Arthritis of the Spine: What You Should Know

Arthritis of the spine is most often “osteo-arthritis,” which is a degenerative condition. The word Arthritis is derived from the two greek words arthro– joints, and itis– inflammation. Ultimately, this means inflammation of joints.

Arthritis develops over time, simply from the breakdown of the body from everyday activities. Many older people develop arthritis of the spine, but there are ways to prevent or manage the condition well. Every condition is a journey and we encourage you to take the first step to finding wellness again.

High impact activities and certain kinds of trauma to the body can make arthritis worse in the spine. Things like smoking and other unhealthy habits can also contribute to faster degeneration.

Treatment for Arthritis of the Spine

Arthritis of the spine usually presents pain or stiffness, like most other kinds of arthritis. Often, it’s worse in morning or at night — and movement of the body can really help relieve pain.

There are many treatments, including physical therapy, anti-inflammatory medications, and others. Sometimes, treatments for arthritis of the spine can include injections or surgery, but every person’s case is different.

What Causes It?

Inflammation is the key reason someone experiences this condition. Just like other joints, the supportive structures break down as a response. These structures include intervertebral discs, ligaments in front and behind the vertebrae, and two facet joints in the back of the vertebrae.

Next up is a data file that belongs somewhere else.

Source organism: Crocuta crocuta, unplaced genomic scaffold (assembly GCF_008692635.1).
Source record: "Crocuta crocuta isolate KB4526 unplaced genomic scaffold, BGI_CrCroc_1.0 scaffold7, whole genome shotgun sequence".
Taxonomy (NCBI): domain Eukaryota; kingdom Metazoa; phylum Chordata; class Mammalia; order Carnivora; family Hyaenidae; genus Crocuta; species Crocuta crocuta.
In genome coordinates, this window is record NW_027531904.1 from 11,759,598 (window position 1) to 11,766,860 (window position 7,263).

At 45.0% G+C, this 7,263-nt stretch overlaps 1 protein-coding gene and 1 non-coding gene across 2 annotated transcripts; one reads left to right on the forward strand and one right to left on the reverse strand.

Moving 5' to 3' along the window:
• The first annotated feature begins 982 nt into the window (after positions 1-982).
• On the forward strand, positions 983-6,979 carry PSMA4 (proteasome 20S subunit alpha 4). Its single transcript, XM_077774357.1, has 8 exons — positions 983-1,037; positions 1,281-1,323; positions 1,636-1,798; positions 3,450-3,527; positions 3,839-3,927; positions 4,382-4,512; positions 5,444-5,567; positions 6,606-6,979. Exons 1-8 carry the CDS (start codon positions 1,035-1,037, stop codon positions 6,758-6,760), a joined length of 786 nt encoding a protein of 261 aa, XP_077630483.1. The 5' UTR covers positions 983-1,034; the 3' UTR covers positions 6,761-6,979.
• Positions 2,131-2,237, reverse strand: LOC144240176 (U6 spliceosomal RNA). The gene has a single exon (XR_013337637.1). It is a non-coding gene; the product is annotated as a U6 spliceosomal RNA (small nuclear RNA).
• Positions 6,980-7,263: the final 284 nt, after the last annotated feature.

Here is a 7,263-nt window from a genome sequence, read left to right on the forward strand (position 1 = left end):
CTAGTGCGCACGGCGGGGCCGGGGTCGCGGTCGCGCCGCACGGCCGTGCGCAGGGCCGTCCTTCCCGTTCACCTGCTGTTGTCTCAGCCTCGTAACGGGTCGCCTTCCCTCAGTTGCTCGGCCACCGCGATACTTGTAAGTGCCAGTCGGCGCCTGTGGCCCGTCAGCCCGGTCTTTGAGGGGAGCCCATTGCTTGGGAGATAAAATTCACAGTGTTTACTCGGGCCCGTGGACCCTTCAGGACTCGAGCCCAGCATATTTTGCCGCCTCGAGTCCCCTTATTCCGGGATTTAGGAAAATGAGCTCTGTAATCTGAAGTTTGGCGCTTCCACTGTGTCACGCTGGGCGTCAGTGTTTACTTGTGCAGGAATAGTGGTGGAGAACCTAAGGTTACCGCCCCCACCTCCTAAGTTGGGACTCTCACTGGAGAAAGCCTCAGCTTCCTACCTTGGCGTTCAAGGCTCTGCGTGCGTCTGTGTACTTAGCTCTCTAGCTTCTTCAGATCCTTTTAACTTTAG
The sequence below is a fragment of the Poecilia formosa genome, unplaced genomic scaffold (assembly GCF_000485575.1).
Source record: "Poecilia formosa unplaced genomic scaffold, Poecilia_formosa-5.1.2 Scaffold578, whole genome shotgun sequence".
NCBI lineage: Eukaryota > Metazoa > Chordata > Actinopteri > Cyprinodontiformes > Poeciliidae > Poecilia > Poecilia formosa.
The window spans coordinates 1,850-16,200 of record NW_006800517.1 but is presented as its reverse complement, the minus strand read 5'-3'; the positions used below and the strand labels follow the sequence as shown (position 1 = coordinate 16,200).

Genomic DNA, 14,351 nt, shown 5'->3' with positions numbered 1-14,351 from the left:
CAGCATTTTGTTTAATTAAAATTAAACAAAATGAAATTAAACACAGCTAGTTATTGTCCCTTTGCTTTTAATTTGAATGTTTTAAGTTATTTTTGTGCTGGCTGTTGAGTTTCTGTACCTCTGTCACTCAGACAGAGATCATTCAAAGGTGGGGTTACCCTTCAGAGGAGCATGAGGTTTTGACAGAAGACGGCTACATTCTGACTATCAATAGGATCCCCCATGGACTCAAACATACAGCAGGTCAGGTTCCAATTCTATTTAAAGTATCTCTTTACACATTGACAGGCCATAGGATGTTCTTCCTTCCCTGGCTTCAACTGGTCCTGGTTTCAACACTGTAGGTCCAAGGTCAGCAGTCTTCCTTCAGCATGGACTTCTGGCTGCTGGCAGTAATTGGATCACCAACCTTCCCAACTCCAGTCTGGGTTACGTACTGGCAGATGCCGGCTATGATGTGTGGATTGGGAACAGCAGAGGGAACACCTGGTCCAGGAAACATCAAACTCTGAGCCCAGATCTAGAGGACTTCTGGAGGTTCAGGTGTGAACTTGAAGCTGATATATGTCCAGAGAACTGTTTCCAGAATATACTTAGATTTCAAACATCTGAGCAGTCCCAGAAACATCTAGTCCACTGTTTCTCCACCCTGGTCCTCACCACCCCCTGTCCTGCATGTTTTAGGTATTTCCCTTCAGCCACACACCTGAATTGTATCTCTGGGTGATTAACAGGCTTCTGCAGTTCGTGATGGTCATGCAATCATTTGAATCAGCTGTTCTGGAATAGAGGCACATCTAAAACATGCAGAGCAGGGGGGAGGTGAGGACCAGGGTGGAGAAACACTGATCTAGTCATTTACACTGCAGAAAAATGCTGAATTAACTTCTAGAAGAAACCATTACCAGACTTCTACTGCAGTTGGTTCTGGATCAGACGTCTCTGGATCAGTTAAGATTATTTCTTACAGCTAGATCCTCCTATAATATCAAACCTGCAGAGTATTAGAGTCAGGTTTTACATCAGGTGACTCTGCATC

When just one structure is not working correctly, stress is put upon other structures not meant to support that area and breakdown begins. The breakdown ultimately decreases the space between vertebrae and narrows the space in which nerves exit the spine. This leads to more joints rubbing together and causing pain, irritation and more inflammation.

Symptoms to Look For

Spinal arthritis can occur without symptoms, but that’s not always the case. Some of the noticeable symptoms include pain, stiffness, muscle aches, and more. Since symptoms are often worse in the morning, finding a pattern of movement early in the day can help relieve them. If pain is located in the neck, it can also cause headaches or radiate out to nerves in the limbs. Lower in the spine, pain can cause pain in the chest and low back.

Low-impact exercise like Pilates, heat therapy, physical therapy, anti-inflammatories, steroids, and others may be helpful when symptoms flare. Maintaining a healthy lifestyle with a well-balanced diet will also help in this situation. Be sure to speak with your doctor about the best plan for you.